Monday, 28 March 2011

The Shift in Optimism

I’ve been smitten by reflections on optimism recently.  It’s great when an ad – for coffee, at that, but any ad, really – can lift your spirit; make you want to burst out in song – or tears.  Your call.

Those BrewSomeGood ads from Maxwell House, along with a few sermons and some Bible wisdom have got me reflecting on the way I perceive things; the way I connect with others.  And what have I found?  I’ve found that somewhere along my lifeline, I shifted somewhat – not a lot but still enough to notice if you’ve known me from Adam.  I’ve shifted from a default “eternally optimistic” to an abashed measure of “cautiously optimistic".

I'm pretty sure some of it may be chalked up to growing up.  As the saying goes stteo: a man's mind, once stretched, can never go back to it's original dimensions.  One really ought not to have the same mind at 30 as one did at 15, another quipped.  That doesn't mean, though, imho, that the embedded strain of optimism; that positive outlook which forms the hallmark of some persons, have to disappear with a stretched mind.  It hasn't, for me.  But, I most certainly occasionally feel that in more and more instances, it's no longer default mode.  It's kinda, "but then again..."; on second thought mode.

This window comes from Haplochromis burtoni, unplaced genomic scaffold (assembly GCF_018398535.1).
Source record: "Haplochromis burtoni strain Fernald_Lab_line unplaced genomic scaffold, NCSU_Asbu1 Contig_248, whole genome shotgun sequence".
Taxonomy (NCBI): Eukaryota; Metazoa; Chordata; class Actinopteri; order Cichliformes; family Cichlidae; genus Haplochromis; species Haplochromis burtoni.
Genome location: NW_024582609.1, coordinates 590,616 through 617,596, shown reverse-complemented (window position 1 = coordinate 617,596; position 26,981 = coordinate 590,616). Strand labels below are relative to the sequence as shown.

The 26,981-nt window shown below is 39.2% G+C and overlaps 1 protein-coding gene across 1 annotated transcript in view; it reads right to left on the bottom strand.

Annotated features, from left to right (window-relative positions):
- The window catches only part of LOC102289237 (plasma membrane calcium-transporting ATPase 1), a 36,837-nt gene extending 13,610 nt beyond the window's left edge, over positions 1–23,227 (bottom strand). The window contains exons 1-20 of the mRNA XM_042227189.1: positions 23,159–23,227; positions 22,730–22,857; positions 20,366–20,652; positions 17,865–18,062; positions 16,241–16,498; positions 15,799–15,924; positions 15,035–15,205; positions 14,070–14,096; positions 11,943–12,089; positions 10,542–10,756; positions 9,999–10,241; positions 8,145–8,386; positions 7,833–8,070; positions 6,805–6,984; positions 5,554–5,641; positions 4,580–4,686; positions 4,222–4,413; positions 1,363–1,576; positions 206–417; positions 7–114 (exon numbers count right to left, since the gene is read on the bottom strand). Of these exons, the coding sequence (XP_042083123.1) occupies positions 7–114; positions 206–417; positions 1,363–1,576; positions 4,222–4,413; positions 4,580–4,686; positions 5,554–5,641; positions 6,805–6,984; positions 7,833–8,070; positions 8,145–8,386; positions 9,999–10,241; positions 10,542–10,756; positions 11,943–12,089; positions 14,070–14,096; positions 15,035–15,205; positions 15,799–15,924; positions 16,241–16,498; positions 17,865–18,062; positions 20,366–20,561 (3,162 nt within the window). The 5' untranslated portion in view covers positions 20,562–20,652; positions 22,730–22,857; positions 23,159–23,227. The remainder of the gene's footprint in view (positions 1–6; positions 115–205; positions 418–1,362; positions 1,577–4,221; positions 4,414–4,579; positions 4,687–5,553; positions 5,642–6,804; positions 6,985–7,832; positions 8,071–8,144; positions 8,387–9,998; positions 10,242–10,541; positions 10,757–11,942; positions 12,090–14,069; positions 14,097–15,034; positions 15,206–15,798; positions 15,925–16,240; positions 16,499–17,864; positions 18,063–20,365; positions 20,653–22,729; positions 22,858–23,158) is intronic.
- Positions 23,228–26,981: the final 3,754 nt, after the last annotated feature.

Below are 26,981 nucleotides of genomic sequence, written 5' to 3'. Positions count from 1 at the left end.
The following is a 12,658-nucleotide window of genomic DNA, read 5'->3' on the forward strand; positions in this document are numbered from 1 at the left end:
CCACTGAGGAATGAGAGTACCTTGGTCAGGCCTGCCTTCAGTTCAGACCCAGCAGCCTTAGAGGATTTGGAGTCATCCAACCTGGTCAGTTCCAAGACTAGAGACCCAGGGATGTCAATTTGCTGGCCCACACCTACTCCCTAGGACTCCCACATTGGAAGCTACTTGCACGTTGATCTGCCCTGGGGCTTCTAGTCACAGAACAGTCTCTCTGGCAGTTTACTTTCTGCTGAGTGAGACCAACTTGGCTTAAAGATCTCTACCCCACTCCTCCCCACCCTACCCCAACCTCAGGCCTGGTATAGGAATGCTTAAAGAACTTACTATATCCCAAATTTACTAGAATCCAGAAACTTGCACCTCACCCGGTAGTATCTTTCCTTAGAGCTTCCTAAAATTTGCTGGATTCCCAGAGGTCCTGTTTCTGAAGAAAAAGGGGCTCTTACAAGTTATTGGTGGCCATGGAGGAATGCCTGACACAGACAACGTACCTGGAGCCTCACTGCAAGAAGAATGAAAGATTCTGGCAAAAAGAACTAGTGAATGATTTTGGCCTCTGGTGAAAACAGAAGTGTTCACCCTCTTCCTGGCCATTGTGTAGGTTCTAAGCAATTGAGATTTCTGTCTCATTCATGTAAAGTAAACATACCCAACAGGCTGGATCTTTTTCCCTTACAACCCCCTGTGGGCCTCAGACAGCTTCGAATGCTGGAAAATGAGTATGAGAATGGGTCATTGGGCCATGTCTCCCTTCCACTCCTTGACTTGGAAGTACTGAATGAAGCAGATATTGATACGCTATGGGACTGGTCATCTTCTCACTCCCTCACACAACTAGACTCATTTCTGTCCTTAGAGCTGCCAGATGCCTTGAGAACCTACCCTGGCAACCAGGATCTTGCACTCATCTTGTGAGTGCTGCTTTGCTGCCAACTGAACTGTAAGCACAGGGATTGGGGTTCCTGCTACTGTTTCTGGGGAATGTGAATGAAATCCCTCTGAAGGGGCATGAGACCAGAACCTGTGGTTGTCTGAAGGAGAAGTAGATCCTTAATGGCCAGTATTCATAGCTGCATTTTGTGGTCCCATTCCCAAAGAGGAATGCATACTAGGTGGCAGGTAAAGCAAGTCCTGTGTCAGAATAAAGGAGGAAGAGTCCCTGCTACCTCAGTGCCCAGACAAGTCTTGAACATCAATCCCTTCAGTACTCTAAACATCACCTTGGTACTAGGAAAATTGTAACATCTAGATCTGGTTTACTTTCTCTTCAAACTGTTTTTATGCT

"At least you haven't lost it," you say. True.  I haven't lost my positive outlook; my optimism.  S'just that, of late, in the face of the aforementioned reminders, I'm realizing that I need to get back to where it's my default mode.

There are a few things that helped to usher me into this realm.  I learnt long ago - probably it was on the cusp of becoming "cautiously optimistic" - that people are people wherever you go.  If people feel appreciated, they'll likely work more willingly.  If they feel unappreciated, their morale likely will fall.  If they have been hurt, they'll likely put up their guard.  We know it takes a while to build trust and usually no more than one act of betrayal or hurt for it to come crashing down.